BLAST FROM THE PAST: Electric Rail Has Deep Roots In SoCal

Pacific Electric Railway.

They say that history repeats itself and that’s certainly true of the transportation revolution unfolding in the San Gabriel Valley, with the nearly one billion dollar Gold Line Foothill Extension from Pasadena to Azusa.

Many consider electric rail the future of transportation, but the region actually had it more than a century ago.

From the early to mid-1900s, SoCal was abuzz with electric rail service. Let’s take a brief look at our past to see where the future is taking us.

Before the car culture of Los Angeles consumed the landscape, the area was blanketed by a webwork of rails stretching from the mountains to the sea. It was the Pacific Electric Railway.

From 1901 to 1961, the Pacific Electric, otherwise known as the Red Car, provided an inexpensive and classy way for residents, shoppers and businessmen to get where they needed to go.

The interurban system was founded by railroad and real estate tycoon Henry Huntington, whose uncle Collis Huntington develop the Southern Pacific Railroad.

Henry Huntington’s presence was widely felt and had a lasting impact. Huntington Beach, Huntington Park and Huntington Drive are named for the man who started the PE.

At its height, the PE stretched on eleven hundred miles of electrified rail. Overhead, a webwork of power lines hung like spider silk.

Trains originated in LA at Sixth Street and Main and traveled as far east as Mt. Baldy, as far south as Newport Beach and as high as Echo Mountain in the San Gabriel Mountains.

When the PE came into existence, downtown LA was experiencing tremendous real estate growth, some of it at the hands of Huntington.

The Red Car was considered a “loss leader.” It wasn’t very profitable, but PE’s investors made money by supplying electricity to new communities and acquired tremendous land holdings from groups who wanted to get the PE and electricity to their towns.

Glendora officially became part of the Pacific Electric in December of 1907 when the pre-existing line, built in 1902, was extended eastward from Azusa.

The Monrovia-Glendora Line wound its way through many communities, including San Marino, Sierra Madre, Arcadia, Monrovia, Duarte, Azusa and finally Glendora.

The Red Car also ran freight and mail service, with freight being a more profitable venture than moving passengers. The Monrovia-Glendora Line was the ninth most important freight operation out of the entire system.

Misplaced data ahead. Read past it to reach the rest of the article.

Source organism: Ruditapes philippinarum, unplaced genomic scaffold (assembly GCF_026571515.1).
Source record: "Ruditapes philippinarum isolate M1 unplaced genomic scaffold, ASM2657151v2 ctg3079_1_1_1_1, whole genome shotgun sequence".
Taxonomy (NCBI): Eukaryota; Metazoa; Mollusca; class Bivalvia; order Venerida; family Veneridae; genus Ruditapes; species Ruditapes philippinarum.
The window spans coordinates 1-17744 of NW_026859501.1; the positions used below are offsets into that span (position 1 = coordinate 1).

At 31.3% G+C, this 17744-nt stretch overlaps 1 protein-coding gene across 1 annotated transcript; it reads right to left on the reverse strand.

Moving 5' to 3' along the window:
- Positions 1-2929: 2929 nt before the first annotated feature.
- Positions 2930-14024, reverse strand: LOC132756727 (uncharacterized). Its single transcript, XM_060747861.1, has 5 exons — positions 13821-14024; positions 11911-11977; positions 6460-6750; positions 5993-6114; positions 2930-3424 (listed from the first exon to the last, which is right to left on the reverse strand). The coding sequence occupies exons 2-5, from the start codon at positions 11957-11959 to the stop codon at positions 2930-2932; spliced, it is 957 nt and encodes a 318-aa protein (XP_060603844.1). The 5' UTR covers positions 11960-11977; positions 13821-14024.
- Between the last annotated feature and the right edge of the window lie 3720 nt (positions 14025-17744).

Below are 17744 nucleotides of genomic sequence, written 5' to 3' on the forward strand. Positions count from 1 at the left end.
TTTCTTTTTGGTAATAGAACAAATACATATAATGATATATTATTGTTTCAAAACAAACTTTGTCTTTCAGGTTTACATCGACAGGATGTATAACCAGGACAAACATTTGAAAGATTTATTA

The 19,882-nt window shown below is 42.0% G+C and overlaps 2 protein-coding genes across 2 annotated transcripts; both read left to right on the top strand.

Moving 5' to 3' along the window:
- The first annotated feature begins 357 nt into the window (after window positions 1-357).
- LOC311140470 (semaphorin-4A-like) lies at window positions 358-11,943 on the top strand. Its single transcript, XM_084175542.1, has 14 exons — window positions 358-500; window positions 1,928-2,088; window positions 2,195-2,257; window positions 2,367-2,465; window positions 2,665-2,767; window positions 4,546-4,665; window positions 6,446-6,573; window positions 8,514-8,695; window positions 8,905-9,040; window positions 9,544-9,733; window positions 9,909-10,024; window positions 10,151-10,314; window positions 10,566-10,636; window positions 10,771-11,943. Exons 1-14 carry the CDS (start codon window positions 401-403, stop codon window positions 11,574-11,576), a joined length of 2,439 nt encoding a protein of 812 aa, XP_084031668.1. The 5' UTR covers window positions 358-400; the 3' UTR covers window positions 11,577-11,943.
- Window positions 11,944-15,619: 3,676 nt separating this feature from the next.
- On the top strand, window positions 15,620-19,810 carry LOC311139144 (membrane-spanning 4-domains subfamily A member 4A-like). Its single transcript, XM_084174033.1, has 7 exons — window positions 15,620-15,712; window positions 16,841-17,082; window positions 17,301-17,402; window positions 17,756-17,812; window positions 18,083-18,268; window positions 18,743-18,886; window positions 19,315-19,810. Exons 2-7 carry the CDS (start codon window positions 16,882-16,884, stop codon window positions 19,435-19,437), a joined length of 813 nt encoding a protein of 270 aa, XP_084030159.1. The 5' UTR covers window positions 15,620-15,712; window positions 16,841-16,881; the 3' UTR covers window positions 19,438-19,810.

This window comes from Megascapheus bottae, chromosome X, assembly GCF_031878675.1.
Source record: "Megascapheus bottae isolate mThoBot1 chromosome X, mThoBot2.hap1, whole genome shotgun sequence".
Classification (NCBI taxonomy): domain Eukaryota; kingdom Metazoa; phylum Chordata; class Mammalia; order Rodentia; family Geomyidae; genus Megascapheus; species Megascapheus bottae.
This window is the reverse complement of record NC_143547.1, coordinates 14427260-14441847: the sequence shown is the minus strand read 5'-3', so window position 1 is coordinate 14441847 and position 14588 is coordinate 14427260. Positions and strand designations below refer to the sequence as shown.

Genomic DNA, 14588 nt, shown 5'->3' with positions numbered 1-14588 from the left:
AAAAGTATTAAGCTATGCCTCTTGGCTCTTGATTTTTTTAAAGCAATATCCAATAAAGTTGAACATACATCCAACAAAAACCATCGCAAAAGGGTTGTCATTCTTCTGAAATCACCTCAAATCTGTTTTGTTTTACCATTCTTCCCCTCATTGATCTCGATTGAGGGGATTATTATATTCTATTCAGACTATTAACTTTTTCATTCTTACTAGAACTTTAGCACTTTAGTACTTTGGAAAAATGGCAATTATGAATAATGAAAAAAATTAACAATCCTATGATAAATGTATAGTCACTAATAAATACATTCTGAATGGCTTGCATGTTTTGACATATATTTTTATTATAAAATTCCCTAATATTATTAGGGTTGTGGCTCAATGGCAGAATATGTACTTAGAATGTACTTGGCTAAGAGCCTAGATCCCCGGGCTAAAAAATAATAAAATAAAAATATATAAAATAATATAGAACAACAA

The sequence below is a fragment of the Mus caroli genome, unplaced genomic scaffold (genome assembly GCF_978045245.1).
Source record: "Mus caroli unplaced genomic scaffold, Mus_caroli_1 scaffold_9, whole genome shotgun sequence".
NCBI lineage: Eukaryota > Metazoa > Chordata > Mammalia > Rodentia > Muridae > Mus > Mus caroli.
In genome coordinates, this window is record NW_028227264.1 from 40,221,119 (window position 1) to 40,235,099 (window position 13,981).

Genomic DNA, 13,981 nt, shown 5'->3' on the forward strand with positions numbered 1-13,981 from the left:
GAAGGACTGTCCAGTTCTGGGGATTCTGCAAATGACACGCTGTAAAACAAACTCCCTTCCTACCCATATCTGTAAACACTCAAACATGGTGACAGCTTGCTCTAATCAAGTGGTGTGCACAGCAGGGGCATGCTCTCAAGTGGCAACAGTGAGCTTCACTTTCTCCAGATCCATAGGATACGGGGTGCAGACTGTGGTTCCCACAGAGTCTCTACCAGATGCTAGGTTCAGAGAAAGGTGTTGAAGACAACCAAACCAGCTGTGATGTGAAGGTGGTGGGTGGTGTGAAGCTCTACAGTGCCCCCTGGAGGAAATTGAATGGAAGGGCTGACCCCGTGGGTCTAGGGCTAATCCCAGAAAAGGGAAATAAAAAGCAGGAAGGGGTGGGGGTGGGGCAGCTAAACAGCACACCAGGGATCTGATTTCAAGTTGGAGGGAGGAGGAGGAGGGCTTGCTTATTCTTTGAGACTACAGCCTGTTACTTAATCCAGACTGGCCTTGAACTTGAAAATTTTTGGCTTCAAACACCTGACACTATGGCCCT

The first Red Car to roll from LA to Monrovia began on March 1, 1903. Patrons could get from Los Angeles to the “gem city of the foothills” in under an hour and for a 50-cent round trip.

The Monrovia-Glendora Line was also famous because of the old and new Santa Anita racetracks, which the PE heavily served, moving hoards of racing fans to and from the Great Race Place.

The Monrovia-Glendora Line was also famous for the Great Bridge, also known as the Puente Largo Bridge, which spanned the San Gabriel River. The reinforced concrete structure measured over one thousand feet long, quite a feat for its day. The bridge is used as a gateway to the San Gabriel River Bike Path.

Past the bridge in Duarte, the Red Car did some street running along ninth street in Azusa.

In Glendora, the Red Car route continued eastbound, just north of the former Atchison, Topeka and Santa Fe railroad, behind where Vons now stands, along Mountain View Avenue and through what is now the Plaza in downtown Glendora, eventually terminating where Finkbiner Park now sits.

Prior to World War II, PE officials actually favored abandoning the line due to declining patronage east of Monrovia, but gas rationing during the war kept the line moving.

The Monrovia-Glendora Line’s resurgence in popularity was short-lived. On September 30th, 1951 at 12:40 a.m., the last train on the Monrovia-Glendora Line rolled out of Los Angeles.

Southern Pacific Railroad, which took ownership of the Red Car only a few years after Huntington created it, eliminated the PE in favor of expanding freight service.

Coupled with the increasing interest in automobiles, the Pacific Electric stopped running altogether in April, 1961. The PE’s sister trolley system, the Los Angeles Railway Yellow Car, ran on the streets of LA until 1963.  Metropolitan Coach Lines, an early incarnation of what would become the MTA bus system, took the place of the trolleys.
Looking at Glendora today, it’s hard to tell where the Red Car used to run. A bronze plaque adorning the plaza is a gentle reminder of the Red Car’s place in Glendora’s history.

Some of the old Pacific Electric right-of-way has found a new use by being converted to bike paths and walking trails, courtesy of organizations, such as the Rails to Trails Conservancy, of which the Duarte Bike Trail is a part of.

After the rails were torn up between LA and Arcadia, a new connecting spur line was built to Azusa, branching off from the Red Car’s former San Bernardino Line. The right of way is now used by Metrolink.

That spur line, dubbed the Azusa Branch in 1917, is still used by Union Pacific Railroad. A small portion of the Azusa Branch sits decaying at the end of the spur. The old rail still has the “Carnegie 1906” branding stamped to it. A small reminder of a storied past.

Looking at the years ahead, Metro authorities and community leaders continue plans that will take the Gold Line eastward through Glendora to Montclair. While the next phase of the Extension is without funding, a sales tax measure is being proposed for the November 2016 ballot. What is the future of electric rail in Glendora? Only time will tell.

View Pacific Electric Northern District routes on Google Maps

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